The COVID-pandemic has recently provided a stress test for scholarly communication, exposing systemic issues of volume, speed, and reliability, as well as ethical concerns over access to research (Tavernier, 2020). In the face of the global crisis, the relatively slow pace of journal publication has spurred the publication of tens of thousands of preprints (Fraser et al., 2020), which in turn generated consternation over their veracity (Callaway, 2020) and the propriety of reporting on them in major news media (Tingley, 2020).

This controversy underscores calls from inside and outside the academy to reexamine, revamp, or entirely re-engineer the systems of scholarly knowledge creation, dissemination, and discovery. This challenge is critically important and fraught with unintended consequences. While calls for change reverberate with claims such as “taxpayer-funded research should be open,” “peer review is broken,” and “information wants to be free,” the realities of scholarly knowledge creation and access are complex. Moreover, the ecosystem is under unprecedented stress due to technological acceleration, the disruption of information economies, and the divisive politics around “objective” knowledge. Understanding large information ecosystems in general and the scientific information ecosystem in particular, presents profound research challenges with huge potential societal and intellectual impacts. These challenges are a natural subject of study for the field of information science. As it turns out, however, much of the relevant research on scholarly knowledge ecosystems is spread across a spectrum of other scientific, engineering, design, and policy communities outside the field of information.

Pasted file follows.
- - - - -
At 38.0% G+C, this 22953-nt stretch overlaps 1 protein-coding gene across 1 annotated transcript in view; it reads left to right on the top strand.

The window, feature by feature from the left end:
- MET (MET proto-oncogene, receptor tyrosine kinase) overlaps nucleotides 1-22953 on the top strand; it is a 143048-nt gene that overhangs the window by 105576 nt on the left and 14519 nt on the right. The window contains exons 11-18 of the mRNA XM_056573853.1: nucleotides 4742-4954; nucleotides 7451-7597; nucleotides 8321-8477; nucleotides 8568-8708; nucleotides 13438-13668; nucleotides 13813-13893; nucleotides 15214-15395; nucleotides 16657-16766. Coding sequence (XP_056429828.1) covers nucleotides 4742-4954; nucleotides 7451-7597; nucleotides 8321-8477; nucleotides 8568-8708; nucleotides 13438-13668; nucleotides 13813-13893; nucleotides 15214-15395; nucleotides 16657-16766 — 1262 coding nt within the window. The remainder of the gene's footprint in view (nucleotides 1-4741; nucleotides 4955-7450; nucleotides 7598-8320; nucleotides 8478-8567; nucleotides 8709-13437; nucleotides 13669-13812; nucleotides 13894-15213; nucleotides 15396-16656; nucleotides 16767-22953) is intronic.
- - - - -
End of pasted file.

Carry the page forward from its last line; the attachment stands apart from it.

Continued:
We aimed to present a review that is useful for researchers in the field of information in developing and refining research agendas and as a summary for regulators and funders of areas where research is most needed. To this end, we sought publications that met the following three criteria:


° Characterizing a broad set of theoretical, engineering, and design questions relevant to how people, systems, and environments create, access, use, curate, and sustain scholarly knowledge.

° Covering multiple research topics within scholarly knowledge ecosystems.

° Synthesizing multiple independent research findings.


° Indicative of current trends in scholarship and scholarly communications.

° Published within the last 5 years, with substantial coverage of recent research and events.


° Reflecting the viewpoint of a broad set of scholars.

° Created, sponsored, or endorsed by major research funders or scholarly societies.

° Or published in a highly visible peer-reviewed outlet.